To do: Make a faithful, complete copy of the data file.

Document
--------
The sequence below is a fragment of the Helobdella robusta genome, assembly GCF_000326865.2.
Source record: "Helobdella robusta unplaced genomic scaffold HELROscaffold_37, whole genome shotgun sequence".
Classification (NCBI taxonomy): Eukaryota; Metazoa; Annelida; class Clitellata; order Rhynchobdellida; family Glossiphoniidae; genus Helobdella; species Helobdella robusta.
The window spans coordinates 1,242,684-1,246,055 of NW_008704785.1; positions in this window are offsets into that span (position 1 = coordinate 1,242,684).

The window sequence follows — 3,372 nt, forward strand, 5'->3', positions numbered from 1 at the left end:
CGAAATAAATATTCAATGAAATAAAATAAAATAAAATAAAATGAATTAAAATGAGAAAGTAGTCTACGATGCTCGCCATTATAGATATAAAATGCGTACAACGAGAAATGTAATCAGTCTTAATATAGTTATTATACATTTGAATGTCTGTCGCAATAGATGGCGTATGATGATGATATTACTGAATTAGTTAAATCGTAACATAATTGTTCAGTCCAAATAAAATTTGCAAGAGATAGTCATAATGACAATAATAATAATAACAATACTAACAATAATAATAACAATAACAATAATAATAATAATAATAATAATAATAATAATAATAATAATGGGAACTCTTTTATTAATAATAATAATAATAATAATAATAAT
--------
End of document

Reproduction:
The sequence below is a fragment of the Helobdella robusta genome, assembly GCF_000326865.2.
Source record: "Helobdella robusta unplaced genomic scaffold HELROscaffold_37, whole genome shotgun sequence".
Classification (NCBI taxonomy): Eukaryota; Metazoa; Annelida; class Clitellata; order Rhynchobdellida; family Glossiphoniidae; genus Helobdella; species Helobdella robusta.
The window spans coordinates 1,242,684-1,246,055 of NW_008704785.1; positions in this window are offsets into that span (position 1 = coordinate 1,242,684).

The window sequence follows — 3,372 nt, forward strand, 5'->3', positions numbered from 1 at the left end:
CGAAATAAATATTCAATGAAATAAAATAAAATAAAATAAAATGAATTAAAATGAGAAAGTAGTCTACGATGCTCGCCATTATAGATATAAAATGCGTACAACGAGAAATGTAATCAGTCTTAATATAGTTATTATACATTTGAATGTCTGTCGCAATAGATGGCGTATGATGATGATATTACTGAATTAGTTAAATCGTAACATAATTGTTCAGTCCAAATAAAATTTGCAAGAGATAGTCATAATGACAATAATAATAATAACAATACTAACAATAATAATAACAATAACAATAATAATAATAATAATAATAATAATAATAATAATAATAATGGGAACTCTTTTATTAATAATAATAATAATAATAATAATAAT